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And the people stayed home, like they are supposed to

Annie Lane, syndicated columnist

Dear Readers: We are living in unprecedented times. With many states imposing mandatory lockdowns and so many of our health care workers on the front lines, I wanted to offer a few thoughts.

First is a huge thank-you to those doctors, nurses and health care workers who are dealing with this pandemic as the whole country is trying to get it under control. Thank you to all of the citizens who have been following the government guidelines and staying home, practicing social distancing and washing hands.

If we all do our part and stay home, this will end much sooner than if we don’t listen to what the experts are saying.

I care so much about all of you and am praying everyone stays safe and healthy.

Here is a beautiful poem by Kitty O’ Meara, who has a lovely take on our dealing with, and eventual recovery from, the COVID-19 pandemic:

And the people stayed home. And read books, and listened, and rested, and exercised, and made art, and played games, and learned new ways of being, and were still. And listened more deeply. Some meditated, some prayed, some danced. Some met their shadows. And the people began to think differently.

And the people healed. And, in the absence of people living in ignorant, dangerous, mindless, and heartless ways, the earth began to heal.

And when the danger passed, and the people joined together again, they grieved their losses, and made new choices, and dreamed new images, and created new ways to live and heal the earth fully, as they had been healed.

Here are some fun daily quarantine questions you can ask yourself:

1. What am I grateful for today?

2. Who am I checking in on and interacting with today?

3. What beauty or art and I creating or appreciating today?

4. How am I moving my body today for exercise?

5. Have I been outside in nature yet today?

6. What expectations of normal am I letting go of today, and what am I doing instead?

Dear Annie: Kids do the darnedest things, and so do millennials.

They grow up. They leave the nest and become independent. We consider that a parental job well done.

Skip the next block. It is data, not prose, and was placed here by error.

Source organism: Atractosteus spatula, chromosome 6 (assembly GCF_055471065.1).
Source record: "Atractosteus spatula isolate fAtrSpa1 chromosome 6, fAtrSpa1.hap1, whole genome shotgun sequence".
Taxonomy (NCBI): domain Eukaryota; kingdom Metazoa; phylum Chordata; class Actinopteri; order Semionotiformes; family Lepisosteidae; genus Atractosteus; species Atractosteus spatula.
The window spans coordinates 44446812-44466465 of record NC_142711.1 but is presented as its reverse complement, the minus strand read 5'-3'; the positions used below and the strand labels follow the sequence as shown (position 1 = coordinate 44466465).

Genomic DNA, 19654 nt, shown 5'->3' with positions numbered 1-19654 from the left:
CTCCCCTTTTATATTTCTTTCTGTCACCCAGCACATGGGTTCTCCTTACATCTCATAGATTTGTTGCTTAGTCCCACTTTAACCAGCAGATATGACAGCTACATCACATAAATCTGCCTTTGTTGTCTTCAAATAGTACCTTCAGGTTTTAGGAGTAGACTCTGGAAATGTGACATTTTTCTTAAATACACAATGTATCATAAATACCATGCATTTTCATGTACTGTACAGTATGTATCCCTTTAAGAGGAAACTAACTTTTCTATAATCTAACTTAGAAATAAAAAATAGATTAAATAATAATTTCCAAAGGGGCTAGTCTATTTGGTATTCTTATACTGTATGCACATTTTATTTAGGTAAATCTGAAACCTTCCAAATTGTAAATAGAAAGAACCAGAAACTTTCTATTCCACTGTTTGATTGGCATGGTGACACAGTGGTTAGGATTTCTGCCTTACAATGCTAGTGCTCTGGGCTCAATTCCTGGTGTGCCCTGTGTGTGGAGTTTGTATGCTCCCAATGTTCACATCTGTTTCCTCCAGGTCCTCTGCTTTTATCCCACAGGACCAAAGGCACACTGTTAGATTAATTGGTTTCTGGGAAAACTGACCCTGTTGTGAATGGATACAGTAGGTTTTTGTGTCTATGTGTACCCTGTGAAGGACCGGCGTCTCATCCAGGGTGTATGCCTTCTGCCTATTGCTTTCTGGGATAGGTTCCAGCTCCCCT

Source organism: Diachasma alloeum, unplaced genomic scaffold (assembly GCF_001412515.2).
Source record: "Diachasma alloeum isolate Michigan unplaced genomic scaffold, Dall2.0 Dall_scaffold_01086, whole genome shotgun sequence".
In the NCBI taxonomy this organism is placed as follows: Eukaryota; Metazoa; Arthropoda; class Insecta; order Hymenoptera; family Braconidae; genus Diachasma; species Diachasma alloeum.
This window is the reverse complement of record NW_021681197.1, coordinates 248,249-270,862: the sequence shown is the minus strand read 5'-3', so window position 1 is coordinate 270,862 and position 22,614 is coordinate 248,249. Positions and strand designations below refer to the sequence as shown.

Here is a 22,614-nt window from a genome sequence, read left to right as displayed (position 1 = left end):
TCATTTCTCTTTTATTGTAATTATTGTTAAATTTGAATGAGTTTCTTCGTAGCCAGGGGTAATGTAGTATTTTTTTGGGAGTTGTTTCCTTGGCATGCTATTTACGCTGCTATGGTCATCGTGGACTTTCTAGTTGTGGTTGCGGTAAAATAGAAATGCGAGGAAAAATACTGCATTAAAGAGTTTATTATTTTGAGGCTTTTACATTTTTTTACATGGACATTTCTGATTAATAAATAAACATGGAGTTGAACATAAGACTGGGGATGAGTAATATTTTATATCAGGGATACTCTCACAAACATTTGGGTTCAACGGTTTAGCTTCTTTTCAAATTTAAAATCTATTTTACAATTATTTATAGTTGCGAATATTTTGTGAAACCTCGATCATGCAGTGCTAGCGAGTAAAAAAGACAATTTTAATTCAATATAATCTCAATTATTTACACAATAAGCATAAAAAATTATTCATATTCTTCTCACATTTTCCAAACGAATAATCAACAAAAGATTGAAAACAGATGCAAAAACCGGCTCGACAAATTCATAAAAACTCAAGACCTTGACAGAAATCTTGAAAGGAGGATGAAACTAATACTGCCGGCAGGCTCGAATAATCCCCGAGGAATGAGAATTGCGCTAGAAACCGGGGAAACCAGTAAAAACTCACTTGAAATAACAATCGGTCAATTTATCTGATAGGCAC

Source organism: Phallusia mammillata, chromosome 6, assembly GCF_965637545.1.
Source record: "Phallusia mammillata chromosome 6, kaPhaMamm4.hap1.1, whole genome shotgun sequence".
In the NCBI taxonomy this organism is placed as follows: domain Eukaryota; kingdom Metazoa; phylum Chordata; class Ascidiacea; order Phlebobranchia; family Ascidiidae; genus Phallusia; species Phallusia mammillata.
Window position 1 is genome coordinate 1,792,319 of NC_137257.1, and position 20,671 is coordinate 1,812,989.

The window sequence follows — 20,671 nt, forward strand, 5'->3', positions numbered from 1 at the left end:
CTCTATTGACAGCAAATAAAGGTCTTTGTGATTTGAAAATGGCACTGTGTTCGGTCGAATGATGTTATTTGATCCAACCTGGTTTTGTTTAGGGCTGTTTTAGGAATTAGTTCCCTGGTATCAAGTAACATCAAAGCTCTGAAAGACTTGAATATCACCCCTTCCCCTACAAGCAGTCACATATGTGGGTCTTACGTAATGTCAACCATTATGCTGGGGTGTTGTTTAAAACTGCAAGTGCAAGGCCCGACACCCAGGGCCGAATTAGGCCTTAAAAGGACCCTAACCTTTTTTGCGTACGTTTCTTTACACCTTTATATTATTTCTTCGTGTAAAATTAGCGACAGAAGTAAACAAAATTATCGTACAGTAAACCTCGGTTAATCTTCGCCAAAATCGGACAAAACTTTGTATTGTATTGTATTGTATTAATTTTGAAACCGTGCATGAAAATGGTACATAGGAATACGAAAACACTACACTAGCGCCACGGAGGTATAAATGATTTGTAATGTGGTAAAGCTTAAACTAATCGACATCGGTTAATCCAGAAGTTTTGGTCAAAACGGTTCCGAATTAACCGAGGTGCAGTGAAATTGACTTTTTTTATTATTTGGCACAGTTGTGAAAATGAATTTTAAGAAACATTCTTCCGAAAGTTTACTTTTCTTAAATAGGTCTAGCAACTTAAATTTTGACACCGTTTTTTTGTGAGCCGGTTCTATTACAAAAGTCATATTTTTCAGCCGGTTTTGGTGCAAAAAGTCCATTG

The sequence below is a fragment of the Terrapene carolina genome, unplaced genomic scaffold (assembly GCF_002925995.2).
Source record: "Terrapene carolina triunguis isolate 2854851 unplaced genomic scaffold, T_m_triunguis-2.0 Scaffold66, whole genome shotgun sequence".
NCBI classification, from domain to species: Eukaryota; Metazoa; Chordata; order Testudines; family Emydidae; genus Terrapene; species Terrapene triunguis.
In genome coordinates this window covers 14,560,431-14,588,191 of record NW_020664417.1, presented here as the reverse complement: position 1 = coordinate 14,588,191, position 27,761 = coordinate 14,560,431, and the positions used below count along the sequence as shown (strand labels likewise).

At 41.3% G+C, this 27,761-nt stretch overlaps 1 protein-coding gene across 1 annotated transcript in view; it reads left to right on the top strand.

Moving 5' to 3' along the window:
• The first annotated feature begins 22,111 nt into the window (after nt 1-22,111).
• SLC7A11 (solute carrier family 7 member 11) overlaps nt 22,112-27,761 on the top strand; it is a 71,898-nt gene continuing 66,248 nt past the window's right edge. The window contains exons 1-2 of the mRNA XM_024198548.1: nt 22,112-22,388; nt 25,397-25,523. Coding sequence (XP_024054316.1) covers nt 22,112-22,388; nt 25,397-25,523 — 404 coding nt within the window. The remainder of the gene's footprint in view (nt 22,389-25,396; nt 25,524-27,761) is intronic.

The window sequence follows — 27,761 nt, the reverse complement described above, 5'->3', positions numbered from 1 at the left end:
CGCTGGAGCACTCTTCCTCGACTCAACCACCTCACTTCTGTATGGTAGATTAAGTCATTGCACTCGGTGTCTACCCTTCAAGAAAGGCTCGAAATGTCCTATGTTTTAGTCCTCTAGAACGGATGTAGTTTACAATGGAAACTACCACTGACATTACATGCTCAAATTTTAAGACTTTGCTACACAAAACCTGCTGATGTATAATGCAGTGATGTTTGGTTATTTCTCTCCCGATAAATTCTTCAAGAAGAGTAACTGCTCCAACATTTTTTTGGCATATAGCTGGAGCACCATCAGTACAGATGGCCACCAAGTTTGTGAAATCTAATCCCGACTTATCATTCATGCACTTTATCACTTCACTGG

They gave us a general idea of the location of their new home. No direct address and no invitation to come and see their new home. We don’t understand this new distance. Would you be able to have the slightest explanation? — Hurting Mom and Dad

Dear Hurting Parents: While I congratulate you on giving your children wings to fly out on their own, I’m not sure this is a millennial thing. If you don’t understand this new distance from your children, why don’t you ask them about it? Have an open and honest conversation with them about your desire to see them. Be proactive and bring them a nice gift or something homemade to congratulate them on their new home.

Dear Annie: In your reply to “Worried Wife,” you left out the one thing that would give the wife hope and might be a powerful persuasion to get the husband-in-denial to the doctor. The most destructive and incurable diseases, including Alzheimer’s, Parkinson’s and multiple sclerosis all have treatments that can lessen the effects and progression of the disease and give a better quality of life.

Early diagnosis is critical in getting the most out of these treatments. We can’t choose what ends us, but we can choose how we live our lives until then. — Been There, Done That

Dear Been There, Done That: Thank you for this suggestion.

Editor’s note: “Ask Me Anything: A Year of Advice From Dear Annie” is out now! Annie Lane’s debut book — featuring favorite columns on love, friendship, family and etiquette — is available as a paperback and e-book. Visit http://www.creatorspublishing.com for more information. Send your questions for Annie Lane to dearannie@creators.com.

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